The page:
• A 1% increase in book prices could lead to significant change in the operating profits of many companies, argues pricing expert Rafi Mohammed. But, contrary to this fact, the publishing industry is under pressure to lower prices rather than raise them.
• The answer is to implement “dynamic pricing,” which will enable publishers to respond to the demands of the market. Often, this will mean raising the prices for a book as it becomes more popular, thus making the most of spiking demand.
Interview by Todd Sattersten
Rafi Mohammed is the author of The Art of Pricing and The 1% Windfall, which was published in March by HarperCollins. Mohammed has been working on pricing issues for the last 20 years and is the founder of Culture of Profit LLC, a Cambridge, Massachusetts-based company that consults with businesses to help develop and improve their pricing strategy.
Here, he discusses the concept of price elasticity and “dynamic pricing” applies to the publishing industry.
PP: In the last 24 months, price has been central to the prominent news stories, whether the run-up of oil to its 2008 peak or the falling prices of homes around the country to the price of e-books. What makes price such a common point of conversation?
RM: Pricing has long been that way. When I pitched my first book, The Art of Pricing, I told editors that you could find a major news story once a week that dealt with some aspect of pricing. I think that pricing had been tucked inside other subjects like marketing or sales. Some lament that pricing is the least loved of [Phillip] Kotler’s four P’s – product, price, place and promotion.
Perhaps the most important story in publishing this year has been about pricing, with the move by many publishers to shift from the traditional wholesale/retail model to an agency model for sales of their digital products. What should publishers keep in mind as the product mix shifts from physical books to digital books?
Resist the temptation to lower prices. I know the argument that e-books have lower costs and that prices should follow. I just don’t believe that prices should be created on the classic “cost plus” method. Books provide a high value and the pricing should reflect that.
The value to the consumer certainly varies across categories, from the entertainment value of a romance to the prescriptive value of a business book.
And that creates an opportunity to price those categories differently. Maybe romance titles are priced lower to drive demand and business books are priced the same in both digital and physical editions.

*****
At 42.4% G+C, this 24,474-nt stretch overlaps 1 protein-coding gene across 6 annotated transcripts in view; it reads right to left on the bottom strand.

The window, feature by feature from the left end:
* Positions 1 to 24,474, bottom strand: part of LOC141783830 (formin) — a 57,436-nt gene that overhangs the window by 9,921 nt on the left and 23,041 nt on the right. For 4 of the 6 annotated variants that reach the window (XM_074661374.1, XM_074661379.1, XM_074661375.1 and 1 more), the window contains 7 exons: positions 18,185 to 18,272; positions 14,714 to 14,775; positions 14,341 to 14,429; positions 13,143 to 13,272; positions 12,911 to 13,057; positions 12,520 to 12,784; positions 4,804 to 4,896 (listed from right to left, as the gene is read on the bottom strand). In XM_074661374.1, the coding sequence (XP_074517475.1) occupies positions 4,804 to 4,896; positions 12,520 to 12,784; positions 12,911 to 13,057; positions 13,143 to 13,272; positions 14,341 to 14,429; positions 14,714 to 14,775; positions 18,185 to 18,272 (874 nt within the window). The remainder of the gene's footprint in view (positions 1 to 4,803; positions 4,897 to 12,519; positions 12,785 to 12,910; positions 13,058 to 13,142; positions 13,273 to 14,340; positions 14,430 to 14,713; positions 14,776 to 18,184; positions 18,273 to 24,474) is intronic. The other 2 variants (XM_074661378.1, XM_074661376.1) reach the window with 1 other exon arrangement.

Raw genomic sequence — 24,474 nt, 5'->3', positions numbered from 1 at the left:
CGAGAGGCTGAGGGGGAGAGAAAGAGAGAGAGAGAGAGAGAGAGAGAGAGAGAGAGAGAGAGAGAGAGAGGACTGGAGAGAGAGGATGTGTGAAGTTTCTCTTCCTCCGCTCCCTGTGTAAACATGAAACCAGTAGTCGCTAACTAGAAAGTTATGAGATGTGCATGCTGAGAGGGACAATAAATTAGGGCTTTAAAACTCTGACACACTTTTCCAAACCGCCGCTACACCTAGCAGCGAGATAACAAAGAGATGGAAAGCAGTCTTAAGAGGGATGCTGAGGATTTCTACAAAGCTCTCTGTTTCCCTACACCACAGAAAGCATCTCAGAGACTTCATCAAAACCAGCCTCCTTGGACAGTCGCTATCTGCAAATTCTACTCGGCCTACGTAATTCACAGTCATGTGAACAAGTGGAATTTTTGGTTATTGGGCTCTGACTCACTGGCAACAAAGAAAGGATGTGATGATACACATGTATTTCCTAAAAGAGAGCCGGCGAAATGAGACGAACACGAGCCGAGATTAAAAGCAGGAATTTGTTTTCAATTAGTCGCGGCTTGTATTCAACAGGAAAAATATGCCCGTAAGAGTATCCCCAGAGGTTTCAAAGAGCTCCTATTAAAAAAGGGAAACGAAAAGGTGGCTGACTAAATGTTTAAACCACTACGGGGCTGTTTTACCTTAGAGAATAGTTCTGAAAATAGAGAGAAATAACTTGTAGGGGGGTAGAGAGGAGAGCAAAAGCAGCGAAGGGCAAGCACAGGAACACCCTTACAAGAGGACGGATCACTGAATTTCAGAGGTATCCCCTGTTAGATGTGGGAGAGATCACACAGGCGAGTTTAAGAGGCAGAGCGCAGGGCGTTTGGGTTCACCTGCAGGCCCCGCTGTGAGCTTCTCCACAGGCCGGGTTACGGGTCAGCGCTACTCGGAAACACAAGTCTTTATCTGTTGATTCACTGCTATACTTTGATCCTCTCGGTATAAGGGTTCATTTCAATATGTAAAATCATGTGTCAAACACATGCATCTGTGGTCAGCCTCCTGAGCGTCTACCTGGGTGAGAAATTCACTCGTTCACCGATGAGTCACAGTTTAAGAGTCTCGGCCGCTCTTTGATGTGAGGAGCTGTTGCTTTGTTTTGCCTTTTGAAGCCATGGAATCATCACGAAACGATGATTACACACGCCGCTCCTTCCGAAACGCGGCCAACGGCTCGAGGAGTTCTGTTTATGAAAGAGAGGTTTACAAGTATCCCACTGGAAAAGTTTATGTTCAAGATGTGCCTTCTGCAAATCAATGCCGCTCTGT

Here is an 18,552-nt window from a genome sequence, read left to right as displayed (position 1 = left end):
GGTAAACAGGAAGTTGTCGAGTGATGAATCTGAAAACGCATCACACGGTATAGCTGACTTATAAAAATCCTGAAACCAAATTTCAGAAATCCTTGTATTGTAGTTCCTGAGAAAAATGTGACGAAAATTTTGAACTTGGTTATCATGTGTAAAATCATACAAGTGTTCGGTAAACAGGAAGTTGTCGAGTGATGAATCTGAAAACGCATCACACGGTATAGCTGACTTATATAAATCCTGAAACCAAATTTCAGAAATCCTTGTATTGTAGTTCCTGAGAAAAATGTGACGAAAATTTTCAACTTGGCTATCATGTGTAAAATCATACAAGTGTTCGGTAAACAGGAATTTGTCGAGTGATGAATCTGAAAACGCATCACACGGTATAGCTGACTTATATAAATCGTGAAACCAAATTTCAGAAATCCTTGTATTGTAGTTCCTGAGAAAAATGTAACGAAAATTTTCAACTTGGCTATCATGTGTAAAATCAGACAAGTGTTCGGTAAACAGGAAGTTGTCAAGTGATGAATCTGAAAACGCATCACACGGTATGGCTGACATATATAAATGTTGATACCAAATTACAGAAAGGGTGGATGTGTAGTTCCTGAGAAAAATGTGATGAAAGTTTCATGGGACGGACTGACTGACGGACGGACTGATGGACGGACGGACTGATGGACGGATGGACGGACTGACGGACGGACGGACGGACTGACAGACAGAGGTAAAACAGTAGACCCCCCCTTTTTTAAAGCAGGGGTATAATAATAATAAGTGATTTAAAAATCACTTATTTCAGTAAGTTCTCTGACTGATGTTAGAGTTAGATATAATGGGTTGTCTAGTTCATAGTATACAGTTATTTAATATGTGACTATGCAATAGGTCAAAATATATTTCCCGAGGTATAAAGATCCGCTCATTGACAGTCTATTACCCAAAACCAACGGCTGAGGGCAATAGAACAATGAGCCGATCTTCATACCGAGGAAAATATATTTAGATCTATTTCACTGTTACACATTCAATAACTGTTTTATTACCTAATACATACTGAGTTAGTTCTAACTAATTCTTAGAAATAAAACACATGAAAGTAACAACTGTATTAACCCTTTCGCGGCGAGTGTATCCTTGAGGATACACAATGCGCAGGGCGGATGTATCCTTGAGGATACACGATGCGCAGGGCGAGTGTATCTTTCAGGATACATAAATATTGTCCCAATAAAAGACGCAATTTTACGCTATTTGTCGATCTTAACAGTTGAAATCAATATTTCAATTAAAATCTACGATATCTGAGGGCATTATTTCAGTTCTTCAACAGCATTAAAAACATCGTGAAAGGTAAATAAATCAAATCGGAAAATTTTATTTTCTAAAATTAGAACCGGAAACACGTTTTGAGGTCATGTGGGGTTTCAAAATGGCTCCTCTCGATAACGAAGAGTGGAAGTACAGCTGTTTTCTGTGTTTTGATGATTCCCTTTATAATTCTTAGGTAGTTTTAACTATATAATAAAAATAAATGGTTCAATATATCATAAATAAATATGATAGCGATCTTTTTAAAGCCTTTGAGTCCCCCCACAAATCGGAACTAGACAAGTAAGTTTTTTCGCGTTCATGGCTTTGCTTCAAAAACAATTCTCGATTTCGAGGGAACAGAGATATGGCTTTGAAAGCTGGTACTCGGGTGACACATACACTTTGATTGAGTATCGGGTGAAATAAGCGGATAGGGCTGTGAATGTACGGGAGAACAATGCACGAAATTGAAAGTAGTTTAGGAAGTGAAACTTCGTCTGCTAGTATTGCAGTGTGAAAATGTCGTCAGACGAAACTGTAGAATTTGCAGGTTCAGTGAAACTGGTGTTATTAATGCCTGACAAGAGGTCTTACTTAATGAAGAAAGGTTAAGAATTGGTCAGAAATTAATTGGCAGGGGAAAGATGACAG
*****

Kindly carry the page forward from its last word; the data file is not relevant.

Author Cory Doctorow has framed this debate as price elasticity versus price discrimination, with Amazon believing that lower prices create more demand and publishers holding on to the belief that differing products released over time maximizes profit. Does this properly characterize the actions these companies have taken?
I disagree with Cory on both accounts. On the Amazon side, price elasticity is about choosing the right price to make the most profit. Amazon has been choosing to sell e-books at a loss for some time. That decision indicates to me a different strategy. Could it be about the profitability of selling devices and taking a loss on the content? Maybe it is about capturing market share while the e-reader market in its infancy and creating lock-in with consumers?
On the publisher side, price discrimination doesn’t exactly describe the choices they are making either. Price discrimination implies that prices fall over time as perceived value of the product falls and the choice by several publishers to create a second window for e-books, their most profitable product, after the release of the hardcover, doesn’t match up. There are again other motives at play. Windowing e-books protects hardcover sales and the retailers that depend on them.
Digital distribution creates a variety of new opportunities for how products can be priced including the price of free. What sort of experimentation should publishers be considering?
Dynamic pricing is the biggest opportunity for publishers. For example, if a new release catches on, the price of the book should be increased. I am not suggesting doubling the price, but adding one or two dollars to the retail price creates a huge impact on the profitability of that title. Hospitality managers change the price of the rooms at their hotels constants to match current demand. Publishers should consider the same.